If you ask me the pandu in the Mumbai story did more than what was expected of him. This is a direct quote from the Sao Paolo story...think about it
......(the) firefighters have become the go-to guys when accidents occur, perhaps because the country's health service is in disarray and the police are among the nation's least esteemed public servants.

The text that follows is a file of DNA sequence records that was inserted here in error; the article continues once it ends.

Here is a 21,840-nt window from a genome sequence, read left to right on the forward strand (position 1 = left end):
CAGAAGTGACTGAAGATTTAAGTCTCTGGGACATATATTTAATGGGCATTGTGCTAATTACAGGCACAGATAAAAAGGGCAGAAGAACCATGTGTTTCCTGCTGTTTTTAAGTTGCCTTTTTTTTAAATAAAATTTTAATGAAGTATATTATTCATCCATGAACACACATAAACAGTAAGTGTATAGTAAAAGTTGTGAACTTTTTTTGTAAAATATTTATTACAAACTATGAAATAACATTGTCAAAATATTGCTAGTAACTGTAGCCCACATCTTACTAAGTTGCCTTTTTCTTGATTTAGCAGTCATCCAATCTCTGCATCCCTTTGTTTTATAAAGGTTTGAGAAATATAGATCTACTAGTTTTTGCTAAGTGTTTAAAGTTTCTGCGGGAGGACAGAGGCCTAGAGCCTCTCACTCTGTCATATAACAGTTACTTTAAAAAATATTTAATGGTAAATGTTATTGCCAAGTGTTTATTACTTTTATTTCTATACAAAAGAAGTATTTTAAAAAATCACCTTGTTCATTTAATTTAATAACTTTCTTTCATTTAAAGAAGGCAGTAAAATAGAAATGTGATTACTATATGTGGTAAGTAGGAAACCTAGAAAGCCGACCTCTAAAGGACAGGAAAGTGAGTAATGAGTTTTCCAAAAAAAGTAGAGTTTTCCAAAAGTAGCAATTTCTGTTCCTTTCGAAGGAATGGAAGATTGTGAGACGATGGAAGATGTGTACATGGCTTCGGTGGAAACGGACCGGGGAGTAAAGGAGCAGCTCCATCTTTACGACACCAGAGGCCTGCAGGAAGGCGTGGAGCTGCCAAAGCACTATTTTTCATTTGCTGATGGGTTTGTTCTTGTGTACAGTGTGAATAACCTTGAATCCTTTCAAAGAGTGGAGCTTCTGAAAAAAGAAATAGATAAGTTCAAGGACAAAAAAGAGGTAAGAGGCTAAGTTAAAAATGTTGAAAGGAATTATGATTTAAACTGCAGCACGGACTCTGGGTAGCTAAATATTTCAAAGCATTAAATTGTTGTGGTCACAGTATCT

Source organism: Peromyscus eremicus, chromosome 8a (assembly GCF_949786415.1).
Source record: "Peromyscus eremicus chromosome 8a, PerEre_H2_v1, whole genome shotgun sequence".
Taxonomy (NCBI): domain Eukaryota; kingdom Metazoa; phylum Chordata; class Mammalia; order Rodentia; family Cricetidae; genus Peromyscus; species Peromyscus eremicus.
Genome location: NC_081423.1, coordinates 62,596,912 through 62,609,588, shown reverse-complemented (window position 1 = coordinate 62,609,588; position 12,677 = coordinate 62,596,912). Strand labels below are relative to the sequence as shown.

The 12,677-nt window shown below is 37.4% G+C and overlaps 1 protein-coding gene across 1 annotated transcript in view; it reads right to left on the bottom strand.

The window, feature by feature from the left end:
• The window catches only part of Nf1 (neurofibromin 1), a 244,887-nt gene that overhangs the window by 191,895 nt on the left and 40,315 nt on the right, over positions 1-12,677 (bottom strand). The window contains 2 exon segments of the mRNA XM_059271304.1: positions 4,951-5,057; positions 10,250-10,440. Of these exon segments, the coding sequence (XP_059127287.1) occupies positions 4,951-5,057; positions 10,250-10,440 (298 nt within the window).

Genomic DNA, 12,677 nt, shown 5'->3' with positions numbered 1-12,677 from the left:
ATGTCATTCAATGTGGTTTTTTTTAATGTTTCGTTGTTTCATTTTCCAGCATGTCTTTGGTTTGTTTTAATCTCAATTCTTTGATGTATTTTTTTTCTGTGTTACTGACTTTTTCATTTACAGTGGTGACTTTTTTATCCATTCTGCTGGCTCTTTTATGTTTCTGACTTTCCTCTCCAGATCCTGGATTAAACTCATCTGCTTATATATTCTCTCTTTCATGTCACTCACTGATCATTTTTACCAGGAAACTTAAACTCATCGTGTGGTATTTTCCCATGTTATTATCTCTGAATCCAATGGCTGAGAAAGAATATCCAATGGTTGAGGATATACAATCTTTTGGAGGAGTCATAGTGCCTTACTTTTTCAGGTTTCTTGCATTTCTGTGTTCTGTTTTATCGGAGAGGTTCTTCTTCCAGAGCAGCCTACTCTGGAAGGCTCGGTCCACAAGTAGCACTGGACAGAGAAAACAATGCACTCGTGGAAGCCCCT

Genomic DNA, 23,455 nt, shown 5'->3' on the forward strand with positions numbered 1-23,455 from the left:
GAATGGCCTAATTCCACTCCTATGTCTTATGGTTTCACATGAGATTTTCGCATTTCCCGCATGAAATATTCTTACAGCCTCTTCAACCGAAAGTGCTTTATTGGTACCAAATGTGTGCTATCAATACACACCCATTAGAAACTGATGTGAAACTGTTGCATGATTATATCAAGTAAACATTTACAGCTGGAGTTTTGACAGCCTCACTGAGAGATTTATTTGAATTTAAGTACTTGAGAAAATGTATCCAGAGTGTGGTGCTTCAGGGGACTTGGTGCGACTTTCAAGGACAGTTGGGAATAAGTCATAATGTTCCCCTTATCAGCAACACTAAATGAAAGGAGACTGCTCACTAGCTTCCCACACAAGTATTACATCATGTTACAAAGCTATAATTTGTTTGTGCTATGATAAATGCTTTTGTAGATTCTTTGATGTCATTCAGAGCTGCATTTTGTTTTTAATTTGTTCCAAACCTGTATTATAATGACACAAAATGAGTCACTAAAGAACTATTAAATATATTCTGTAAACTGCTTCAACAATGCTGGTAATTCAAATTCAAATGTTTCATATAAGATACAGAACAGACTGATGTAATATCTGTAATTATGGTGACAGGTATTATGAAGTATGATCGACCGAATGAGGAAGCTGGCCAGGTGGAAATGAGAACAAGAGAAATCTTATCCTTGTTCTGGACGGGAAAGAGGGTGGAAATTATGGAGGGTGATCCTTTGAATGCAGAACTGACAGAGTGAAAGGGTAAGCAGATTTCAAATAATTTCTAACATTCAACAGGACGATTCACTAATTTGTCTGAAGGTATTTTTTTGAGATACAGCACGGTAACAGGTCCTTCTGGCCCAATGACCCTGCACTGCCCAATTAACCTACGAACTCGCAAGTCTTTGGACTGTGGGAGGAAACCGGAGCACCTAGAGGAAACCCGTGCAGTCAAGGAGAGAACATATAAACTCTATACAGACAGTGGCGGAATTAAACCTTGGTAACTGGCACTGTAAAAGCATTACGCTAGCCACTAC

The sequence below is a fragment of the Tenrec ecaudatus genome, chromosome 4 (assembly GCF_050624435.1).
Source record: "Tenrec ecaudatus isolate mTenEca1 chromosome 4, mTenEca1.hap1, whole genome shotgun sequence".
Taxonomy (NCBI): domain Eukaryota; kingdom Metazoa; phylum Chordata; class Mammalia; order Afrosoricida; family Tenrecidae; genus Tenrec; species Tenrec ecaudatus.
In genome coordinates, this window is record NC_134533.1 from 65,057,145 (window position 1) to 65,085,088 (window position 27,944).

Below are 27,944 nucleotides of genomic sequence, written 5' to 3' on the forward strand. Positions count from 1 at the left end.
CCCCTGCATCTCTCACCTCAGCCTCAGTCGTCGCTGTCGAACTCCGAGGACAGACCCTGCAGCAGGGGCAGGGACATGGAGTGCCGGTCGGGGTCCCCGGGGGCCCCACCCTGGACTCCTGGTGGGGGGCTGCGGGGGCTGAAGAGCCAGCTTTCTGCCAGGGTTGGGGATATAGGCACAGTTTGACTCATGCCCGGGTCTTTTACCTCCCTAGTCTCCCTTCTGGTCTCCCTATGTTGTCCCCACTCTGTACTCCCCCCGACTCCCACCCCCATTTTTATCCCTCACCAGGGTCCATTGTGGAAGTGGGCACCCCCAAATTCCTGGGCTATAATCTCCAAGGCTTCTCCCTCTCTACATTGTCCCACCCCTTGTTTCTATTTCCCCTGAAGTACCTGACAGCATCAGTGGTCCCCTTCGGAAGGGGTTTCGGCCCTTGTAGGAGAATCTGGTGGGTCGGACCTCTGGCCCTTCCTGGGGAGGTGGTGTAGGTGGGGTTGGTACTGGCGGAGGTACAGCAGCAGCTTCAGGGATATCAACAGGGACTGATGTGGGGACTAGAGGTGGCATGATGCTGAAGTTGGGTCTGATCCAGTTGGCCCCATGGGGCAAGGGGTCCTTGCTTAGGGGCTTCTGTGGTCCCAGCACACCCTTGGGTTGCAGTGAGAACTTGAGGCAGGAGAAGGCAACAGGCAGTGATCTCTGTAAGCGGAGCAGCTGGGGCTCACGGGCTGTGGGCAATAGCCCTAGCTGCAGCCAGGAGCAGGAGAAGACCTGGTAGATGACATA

Revamped Drug Distribution: About time.